And yet, this freedom may prove to be Season Eight's biggest weakness: all those scenes in the TV show of Buffy and crew in the library or the magic shop researching their enemy was a clever way to have the characters be proactive without spending more precious money on new sets, new effects, new fights--but it's also where Whedon and his writers were better able to make us care about the characters. (As I mentioned above, Whedon is one of those artists whose work apparently gets better under material considerations and restrictions.) At five issues in, I can give you a rough idea about what's happening with all of the above characters, but I can't recall reading a scene from the books that actually would have made me care in its own right--the emotional impact comes only from the affection I already have for the characters. Whedon points out in that Onion AV interview it's going to be harder for him to create what he calls "juice"--to create a character in the comics that has any of the appeal of someone on the show--but I think even more challenging may be taking a creator who's always drawn tremendous amounts of inspiration from his actors (what would BTVS had been like if James Marsters had never read for Spike, originally a one-off villain?) and giving him nothing to bounce off of but his ideas, his editor, and the book's art. The work on Season Eight so far has been pretty and competent, but more than occasionally rushed and never particularly inspired. Finally, there's been talk about Season Eight taking place over fifty or sixty issues, which is four to five years of real time. That's certainly plenty of time to craft a sweeping mega-epic, but is it possibly too much time? (If Season Five had lasted five years, I would've bailed and never come back long ago...) In fact, the last three seasons might've fared better at twelve or thirteen episodes each instead of twenty-two. Unless Season Eight has well-planned plateaus--areas that feel like climaxes even if they aren't the arc's ultimate one--it could take far too long (and cost far too much) for the audience to stay interested.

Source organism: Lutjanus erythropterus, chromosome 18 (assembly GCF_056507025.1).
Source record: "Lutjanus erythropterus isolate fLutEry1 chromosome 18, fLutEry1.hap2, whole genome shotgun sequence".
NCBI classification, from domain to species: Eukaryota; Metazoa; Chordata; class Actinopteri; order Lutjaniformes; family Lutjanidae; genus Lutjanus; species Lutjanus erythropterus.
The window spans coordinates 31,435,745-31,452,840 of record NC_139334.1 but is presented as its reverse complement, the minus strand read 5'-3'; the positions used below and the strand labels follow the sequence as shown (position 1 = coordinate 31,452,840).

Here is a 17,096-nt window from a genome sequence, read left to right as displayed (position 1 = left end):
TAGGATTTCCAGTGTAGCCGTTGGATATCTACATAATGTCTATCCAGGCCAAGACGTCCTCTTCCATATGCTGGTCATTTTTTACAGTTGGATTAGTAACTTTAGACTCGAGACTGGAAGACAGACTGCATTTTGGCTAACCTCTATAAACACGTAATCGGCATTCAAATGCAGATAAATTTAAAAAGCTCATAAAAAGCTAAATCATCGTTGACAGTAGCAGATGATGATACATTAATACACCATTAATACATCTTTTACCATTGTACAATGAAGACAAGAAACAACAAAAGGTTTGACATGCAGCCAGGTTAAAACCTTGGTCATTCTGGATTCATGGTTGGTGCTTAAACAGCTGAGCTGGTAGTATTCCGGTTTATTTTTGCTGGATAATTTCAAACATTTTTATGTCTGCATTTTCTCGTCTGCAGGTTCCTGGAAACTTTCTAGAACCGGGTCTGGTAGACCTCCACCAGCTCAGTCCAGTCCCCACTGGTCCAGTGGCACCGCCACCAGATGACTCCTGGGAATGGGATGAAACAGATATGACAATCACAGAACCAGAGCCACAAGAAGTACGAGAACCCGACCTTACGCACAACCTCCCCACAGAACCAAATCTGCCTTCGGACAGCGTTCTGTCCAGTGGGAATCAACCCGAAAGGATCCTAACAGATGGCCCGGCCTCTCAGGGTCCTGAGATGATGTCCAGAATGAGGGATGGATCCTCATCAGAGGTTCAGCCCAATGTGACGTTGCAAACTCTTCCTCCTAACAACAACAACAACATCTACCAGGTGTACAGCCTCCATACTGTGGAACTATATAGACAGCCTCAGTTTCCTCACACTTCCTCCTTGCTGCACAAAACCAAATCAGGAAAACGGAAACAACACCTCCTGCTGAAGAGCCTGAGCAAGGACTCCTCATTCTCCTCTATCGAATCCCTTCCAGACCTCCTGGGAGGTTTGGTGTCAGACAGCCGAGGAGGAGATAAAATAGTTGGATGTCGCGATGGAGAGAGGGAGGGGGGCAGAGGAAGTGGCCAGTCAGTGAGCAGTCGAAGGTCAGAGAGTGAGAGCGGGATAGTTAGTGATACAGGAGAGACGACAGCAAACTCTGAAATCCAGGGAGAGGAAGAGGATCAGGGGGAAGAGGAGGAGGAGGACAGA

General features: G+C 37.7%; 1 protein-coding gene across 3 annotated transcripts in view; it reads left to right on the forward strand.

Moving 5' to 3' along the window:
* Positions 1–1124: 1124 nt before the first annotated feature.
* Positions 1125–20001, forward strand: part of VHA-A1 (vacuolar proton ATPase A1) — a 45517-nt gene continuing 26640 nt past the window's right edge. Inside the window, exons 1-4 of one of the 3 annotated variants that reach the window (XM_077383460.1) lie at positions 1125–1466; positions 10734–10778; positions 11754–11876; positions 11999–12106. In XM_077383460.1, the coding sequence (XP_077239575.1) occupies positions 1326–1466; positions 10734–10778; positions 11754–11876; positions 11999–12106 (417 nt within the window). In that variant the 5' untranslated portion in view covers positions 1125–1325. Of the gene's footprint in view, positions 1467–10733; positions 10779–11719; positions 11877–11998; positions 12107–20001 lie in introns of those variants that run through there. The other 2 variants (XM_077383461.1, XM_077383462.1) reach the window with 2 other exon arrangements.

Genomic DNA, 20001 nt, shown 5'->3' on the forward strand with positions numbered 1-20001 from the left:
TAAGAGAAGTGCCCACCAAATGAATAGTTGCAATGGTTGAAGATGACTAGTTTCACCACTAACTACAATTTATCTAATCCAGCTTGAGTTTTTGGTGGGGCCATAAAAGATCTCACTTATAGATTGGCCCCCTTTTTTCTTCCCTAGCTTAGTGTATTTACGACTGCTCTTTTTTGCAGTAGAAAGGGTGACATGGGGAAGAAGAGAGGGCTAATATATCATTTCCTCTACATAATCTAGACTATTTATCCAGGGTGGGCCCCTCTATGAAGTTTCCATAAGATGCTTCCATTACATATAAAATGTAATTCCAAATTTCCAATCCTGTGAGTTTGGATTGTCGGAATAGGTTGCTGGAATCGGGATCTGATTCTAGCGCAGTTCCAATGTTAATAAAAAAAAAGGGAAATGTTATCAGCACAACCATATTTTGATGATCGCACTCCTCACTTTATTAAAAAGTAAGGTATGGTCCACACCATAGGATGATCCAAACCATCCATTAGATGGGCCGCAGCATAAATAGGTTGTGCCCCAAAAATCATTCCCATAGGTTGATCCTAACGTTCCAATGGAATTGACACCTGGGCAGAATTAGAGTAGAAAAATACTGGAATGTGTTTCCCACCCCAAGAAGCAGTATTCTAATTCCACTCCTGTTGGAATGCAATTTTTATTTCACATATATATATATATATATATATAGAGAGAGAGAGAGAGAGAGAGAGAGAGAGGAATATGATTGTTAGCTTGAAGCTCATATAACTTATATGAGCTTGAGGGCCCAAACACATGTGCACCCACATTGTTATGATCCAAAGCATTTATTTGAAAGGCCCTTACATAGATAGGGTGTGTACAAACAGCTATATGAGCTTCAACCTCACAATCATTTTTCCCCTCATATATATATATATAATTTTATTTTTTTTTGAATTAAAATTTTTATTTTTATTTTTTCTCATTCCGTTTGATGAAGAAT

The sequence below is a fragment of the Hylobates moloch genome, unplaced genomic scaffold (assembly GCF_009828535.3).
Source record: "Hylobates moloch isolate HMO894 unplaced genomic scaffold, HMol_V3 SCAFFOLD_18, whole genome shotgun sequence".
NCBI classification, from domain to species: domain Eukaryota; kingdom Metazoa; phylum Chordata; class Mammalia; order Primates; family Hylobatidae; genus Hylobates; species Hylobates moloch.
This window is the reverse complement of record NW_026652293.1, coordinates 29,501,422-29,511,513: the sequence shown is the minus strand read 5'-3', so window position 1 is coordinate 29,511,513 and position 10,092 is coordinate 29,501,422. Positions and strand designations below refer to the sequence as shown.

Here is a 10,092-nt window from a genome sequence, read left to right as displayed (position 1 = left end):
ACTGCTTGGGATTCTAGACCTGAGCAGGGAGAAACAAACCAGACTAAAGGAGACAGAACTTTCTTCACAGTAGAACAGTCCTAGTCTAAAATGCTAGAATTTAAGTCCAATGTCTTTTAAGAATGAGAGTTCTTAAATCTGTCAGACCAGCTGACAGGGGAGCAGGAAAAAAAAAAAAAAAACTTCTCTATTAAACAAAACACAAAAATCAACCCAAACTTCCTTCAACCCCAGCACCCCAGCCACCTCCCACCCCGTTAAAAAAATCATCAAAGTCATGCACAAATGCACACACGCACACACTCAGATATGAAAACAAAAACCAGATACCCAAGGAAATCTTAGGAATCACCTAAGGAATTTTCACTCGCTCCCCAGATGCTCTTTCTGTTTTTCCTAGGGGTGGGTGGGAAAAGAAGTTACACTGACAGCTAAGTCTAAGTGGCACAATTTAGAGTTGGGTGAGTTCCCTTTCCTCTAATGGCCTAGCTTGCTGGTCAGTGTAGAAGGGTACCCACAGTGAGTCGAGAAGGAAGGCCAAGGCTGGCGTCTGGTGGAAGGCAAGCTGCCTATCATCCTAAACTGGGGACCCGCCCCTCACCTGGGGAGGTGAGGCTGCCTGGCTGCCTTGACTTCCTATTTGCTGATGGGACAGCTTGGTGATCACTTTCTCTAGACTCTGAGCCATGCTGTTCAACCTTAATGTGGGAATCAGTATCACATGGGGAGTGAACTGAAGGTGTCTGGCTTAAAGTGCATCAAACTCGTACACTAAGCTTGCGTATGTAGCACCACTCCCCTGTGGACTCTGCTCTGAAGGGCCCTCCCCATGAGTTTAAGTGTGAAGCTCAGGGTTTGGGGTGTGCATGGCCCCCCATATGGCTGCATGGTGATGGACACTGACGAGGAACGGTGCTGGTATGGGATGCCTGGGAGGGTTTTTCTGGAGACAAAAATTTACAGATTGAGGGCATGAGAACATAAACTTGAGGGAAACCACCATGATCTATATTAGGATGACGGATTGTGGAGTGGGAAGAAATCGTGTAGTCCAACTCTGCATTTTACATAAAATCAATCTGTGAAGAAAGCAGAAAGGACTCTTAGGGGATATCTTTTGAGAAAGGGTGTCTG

I think Whedon's idea for the arc (Buffy may have found peace, but the U.S. military--and maybe the world--is clearly still quite afraid of her power, and, I'm guessing, but just as Season Seven had the uber-vamp, Season Eight will have a Slayer-Slayer) and his enthusiasm for the comics medium will make his run worth reading. I certainly have enough affection for his characters that knowing what's happening to them next is tremendously appealing. But if Season Eight hits none of the remarkable high notes of the TV series, maybe that shouldn't be a tremendous surprise: lineage or no, it took Whedon a lot of time to become a master of the TV format. It might be naive to think, despite his considerable talents, he'll be able to do as much with the comics medium in a much shorter (and yet, thanks to the miracle of publication schedules, much longer) time. Ultimately, what may serve Whedon best may be what he'll least want to do--take some huge risks with the Buffy characters and the comics medium in the hopes of coming up with something new. If nothing else, taking such risks might help him identify again with the fear of powerlessness, and bring his relationship with Buffy full circle.

I guess like any good set of Watchers, We'll just have to wait and see.

A Rolling Stone gathers no Joss: Graeme's accidental theme post about 4/4 books.

This didn't start out as a themed post, but it just kind of turned out that way. See if you can see the subtle connective thread... BUFFY THE VAMPIRE SLAYER #2: Maybe I'm just getting into the Whedon swing of things, but this seemed much better than the first issue to me - There seemed to be more to it, in some way; the plot moved forward, there was the reintroduction of more characters from the TV show (although Andrew looked nothing like he did on the show, and was only recognizable through his geekdom and Star Wars references) but also character work that works within the context of the comic series itself. Also, there are zombies and fairy tales, which is always nice. More to the point, there is also some of Whedon's swagger back in play, from the switching of scenes at the start of the issue, to the dream sequence, to Amy's fake-out surrender; it feels like a stronger episode of the show, especially as compared with last issue. Very Good, thankfully, although maybe that's due to my recent reading of...

FRAY: Proof that this here site has been good for me, at least, comes with the fact that I read this purely because of people telling that I should, back when I reviewed the first issue of the new Buffy series and was somewhat underwhelmed. This book - midway between Buffy and Firefly (including the futuristic slang that really annoyed me in Firefly; Alan Moore, I blame you, purely because of your use of it in Halo Jones, all those years ago) - was precisely what I was looking for in that first Buffy issue: Fast, funny, and not reliant on you knowing continuities of anything before you started reading. The final showdown with Urkonn, in particular, resonated with the anything-can-happen feeling of Buffy at its best, along with the comedy of the finale of that scene. More than anything, it felt like the pilot for a series - I finished it and wanted to read more, almost immediately, but that's only a good thing. Perhaps when Whedon is less busy he'll get around to writing some more but, for now, this was solidly Very Good.